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Porchlight’s ill-packaged ‘Gifts of the Magi’ muddles a simple message about true love

Submitted by on Nov 24, 2012 – 11:24 am

“The Gifts of the Magi,” a musical by Randy Courts with lyrics by Mark St. Germain, produced by Porchlight Music Theatre at Stage 773 through Dec. 23. ★

By Lawrence B. Johnson

Sometimes, it just doesn’t happen. A show that looks like a natural – and what could be more inherently appealing that a musical fashioned from O. Henry’s poignant Christmas love story “The Gift of the Magi”? – somehow never musters the magic, never pulls us out of our seats, out of ourselves and into that rarefied place of tender irony.

Porchlight Music Theatre’s earthbound production of “The Gifts of the Magi,” a 1985 confection with music by Randy Courts and lyrics by Mark St. Germain, disappoints in myriad ways, like a bulging Christmas stocking that turns out to be stuffed with coal.

To be fair, the musical presents some core challenges to any staging. To flesh out O. Henry’s famous story of the impecunious young couple who sell their most treasured possessions – he his heirloom pocket watch to buy combs for her long tresses, she her tresses to buy a chain for his watch – Courts and St. Germain stirred in bits from another O. Henry short story, “The Cop and the Anthem.”

In that second tale, set like “Magi” at Christmastime, the homeless character Soapy Smith tries to get himself arrested and jailed so he’ll have a warm bed and hot meals for the winter months. But as it is the season of compassion and generosity of spirit, he can’t get a cop to collar him. Though Soapy’s happy end may explain how O. Henry’s singular “Gift” became this musical’s “Gifts,” the bum’s merry chase has no bearing at all on the vicissitudes of the poor couple in view, Jim and Della Dillingham. Jim spends his days in a fruitless search for employment and Della tries patiently to keep his spirits up.

Forging a link – in the metaphorical sense of iron-mongering and the literal one of counterfeiting – between the two stories is the task of one Willy Porter, who serves as both narrator and Greek chorister. This whole contrivance is further elaborated in the multi-functional persons of single male and female actors who portray The City, in all its inhospitable and daunting aspects.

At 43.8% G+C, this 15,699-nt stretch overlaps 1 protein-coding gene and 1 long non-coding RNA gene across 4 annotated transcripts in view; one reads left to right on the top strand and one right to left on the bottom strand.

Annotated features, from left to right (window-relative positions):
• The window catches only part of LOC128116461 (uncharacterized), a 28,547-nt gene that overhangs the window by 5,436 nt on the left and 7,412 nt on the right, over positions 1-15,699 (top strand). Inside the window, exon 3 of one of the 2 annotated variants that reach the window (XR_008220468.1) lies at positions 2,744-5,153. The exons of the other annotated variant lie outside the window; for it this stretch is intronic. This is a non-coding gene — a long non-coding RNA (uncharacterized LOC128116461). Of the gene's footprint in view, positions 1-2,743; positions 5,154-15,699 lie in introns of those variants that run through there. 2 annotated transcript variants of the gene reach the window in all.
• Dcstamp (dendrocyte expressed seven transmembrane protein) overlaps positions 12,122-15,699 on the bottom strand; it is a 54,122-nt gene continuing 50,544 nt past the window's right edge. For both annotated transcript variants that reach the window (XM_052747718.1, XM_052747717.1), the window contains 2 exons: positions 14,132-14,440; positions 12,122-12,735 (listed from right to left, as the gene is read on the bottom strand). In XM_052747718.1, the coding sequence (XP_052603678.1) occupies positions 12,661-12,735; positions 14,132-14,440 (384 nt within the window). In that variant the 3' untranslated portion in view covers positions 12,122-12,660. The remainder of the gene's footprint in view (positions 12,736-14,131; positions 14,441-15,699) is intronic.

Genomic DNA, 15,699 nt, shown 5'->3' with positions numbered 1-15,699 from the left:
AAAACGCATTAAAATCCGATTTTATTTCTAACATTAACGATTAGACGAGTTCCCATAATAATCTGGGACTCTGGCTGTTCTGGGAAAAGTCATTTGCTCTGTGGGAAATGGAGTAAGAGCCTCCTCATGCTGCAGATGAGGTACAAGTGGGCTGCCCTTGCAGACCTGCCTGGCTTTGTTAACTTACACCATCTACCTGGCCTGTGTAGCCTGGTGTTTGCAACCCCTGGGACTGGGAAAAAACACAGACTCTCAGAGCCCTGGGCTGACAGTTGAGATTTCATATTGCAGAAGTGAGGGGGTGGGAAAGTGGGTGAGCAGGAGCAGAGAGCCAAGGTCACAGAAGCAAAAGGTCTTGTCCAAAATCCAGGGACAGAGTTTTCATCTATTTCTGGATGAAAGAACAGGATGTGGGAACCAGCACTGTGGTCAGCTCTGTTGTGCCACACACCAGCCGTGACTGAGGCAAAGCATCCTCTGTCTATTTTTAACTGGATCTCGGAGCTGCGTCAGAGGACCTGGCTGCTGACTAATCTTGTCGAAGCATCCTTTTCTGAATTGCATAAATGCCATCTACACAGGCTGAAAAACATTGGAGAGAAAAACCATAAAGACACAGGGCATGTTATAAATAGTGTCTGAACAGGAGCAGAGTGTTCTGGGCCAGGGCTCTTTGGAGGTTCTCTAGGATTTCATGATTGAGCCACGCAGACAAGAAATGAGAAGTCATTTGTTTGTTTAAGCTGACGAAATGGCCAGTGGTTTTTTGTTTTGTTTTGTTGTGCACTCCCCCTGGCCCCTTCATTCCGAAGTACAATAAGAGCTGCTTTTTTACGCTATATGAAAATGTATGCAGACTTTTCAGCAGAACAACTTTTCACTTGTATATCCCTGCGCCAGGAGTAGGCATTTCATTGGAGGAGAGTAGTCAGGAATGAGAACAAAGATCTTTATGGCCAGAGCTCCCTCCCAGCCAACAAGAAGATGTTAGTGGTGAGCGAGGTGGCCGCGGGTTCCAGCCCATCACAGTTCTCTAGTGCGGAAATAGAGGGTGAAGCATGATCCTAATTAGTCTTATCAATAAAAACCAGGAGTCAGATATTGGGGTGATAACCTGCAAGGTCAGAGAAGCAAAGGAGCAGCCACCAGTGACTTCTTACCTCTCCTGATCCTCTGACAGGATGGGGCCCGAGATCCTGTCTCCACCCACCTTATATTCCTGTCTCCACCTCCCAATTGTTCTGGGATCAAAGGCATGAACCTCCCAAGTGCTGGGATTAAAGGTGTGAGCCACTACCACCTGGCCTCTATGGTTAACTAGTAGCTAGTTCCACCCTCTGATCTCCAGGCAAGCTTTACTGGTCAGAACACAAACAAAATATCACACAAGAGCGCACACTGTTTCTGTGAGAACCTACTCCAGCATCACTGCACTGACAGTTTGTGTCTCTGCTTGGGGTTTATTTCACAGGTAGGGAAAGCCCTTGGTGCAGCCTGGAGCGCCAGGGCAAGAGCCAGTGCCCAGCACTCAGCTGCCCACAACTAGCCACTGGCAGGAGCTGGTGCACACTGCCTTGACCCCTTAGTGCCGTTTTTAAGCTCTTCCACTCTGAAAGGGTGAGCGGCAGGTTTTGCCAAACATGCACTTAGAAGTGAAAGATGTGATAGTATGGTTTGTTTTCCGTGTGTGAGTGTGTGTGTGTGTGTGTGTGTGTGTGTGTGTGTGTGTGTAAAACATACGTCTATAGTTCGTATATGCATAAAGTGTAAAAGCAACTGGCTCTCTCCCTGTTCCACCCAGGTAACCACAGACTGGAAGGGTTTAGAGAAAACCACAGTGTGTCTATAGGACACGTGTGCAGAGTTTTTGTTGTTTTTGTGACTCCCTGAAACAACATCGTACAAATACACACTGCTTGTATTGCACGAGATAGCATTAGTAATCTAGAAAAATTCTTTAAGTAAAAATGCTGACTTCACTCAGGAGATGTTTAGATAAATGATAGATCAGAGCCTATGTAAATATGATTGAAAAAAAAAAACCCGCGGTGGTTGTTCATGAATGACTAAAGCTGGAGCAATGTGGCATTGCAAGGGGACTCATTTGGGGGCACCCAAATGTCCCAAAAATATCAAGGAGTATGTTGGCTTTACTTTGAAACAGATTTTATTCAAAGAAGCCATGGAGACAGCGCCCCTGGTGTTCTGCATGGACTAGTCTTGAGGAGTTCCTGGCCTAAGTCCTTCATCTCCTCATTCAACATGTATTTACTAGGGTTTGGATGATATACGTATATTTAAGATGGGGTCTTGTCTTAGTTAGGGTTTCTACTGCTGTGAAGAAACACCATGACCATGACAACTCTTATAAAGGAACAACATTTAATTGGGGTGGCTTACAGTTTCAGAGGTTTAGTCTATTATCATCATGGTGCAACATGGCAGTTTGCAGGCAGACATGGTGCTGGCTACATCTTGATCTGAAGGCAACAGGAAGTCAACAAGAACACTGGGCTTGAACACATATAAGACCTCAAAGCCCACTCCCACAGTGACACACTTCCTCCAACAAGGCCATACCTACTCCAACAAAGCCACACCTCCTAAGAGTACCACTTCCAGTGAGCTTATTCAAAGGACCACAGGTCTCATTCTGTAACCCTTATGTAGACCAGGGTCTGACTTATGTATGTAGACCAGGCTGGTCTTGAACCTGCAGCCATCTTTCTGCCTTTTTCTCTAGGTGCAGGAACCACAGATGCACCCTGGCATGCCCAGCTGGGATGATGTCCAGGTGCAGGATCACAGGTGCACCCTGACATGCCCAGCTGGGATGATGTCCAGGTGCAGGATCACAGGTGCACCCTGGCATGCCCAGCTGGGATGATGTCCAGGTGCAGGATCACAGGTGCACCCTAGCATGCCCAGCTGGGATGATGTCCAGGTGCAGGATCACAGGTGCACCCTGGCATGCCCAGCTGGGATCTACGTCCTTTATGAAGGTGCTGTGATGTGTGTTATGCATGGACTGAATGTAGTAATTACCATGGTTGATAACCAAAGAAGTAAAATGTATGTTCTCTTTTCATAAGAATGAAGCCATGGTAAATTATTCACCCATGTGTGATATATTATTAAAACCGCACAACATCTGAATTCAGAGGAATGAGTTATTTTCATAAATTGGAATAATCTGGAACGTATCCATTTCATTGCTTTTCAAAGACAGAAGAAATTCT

Mash-up that it is, “The Gifts of the Magi” still might work with a more accomplished cast of singing actors, more imaginative directing and choreography. Jason Richards’ wooden performance as the desperately unemployed Jim Dillingham gives Chelsea Morgan’s Della very little to play against; the vitality Morgan brings to Della early in the play erodes into clichéd exhaustion as the couple’s circumstances grow steadily worse – the very place where serious acting, and more attentive directing, should lift the story.

Still, the weaknesses of this show are intrinsic. If neither Richards nor Morgan displays the vocal wherewithal to give their songs wing, it’s also true that the music and lyrics seldom rise above the banal.  The same applies, even more pointedly, to the featureless acting and overmatched singing of Heather Townsend and Gerald Richardson as The City pair. The strongest vocal effort – and most engaging personification — comes from Nate Lewellyn as the narrator-chorus-town crier Willy.

On a parallel track, like a character who has wandered into the wrong play, Kevin McKillip’s bum Soapy is a sly clown, agile and savvy, larger than life. But what’s he doing here, besides taking our attention from a touching story that should be plunging inexorably toward its bittersweet end?

Far from bridging this misalliance, director Mark E. Lococo exacerbates it. McKillip’s song-and-dance numbers are circus acts; the rest of the show is humdrum. Bill Morey’s early 1900s costumes are a plus, in contrast to the cheap aridity of William Boles’ set design.

O. Henry’s “The Gift of the Magi” is a morality tale – or, as the title suggests, a parable of the meaning of true faith and irreducible devotion. This muddled enterprise isn’t up to that simple message.

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Captions and credits: Home page and top: As Christmas draws near, Della Dillingham (Chelsea Morgan) counts her pennies. Left: Della (Chelsea Morgan) and Jim (Jason Richards) enjoy decorating their tiny Christmas tree. Below:  Willy Porter (Nate Lewellyn, left) and Soapy Smith (Kevin McKillip) cut a caper.  Storyteller Willy Porter (Nate Lewellyn, center) with The City personified by Gerald Richardson and Heather Townsend. (Photos by Kelsey Jorissen)   

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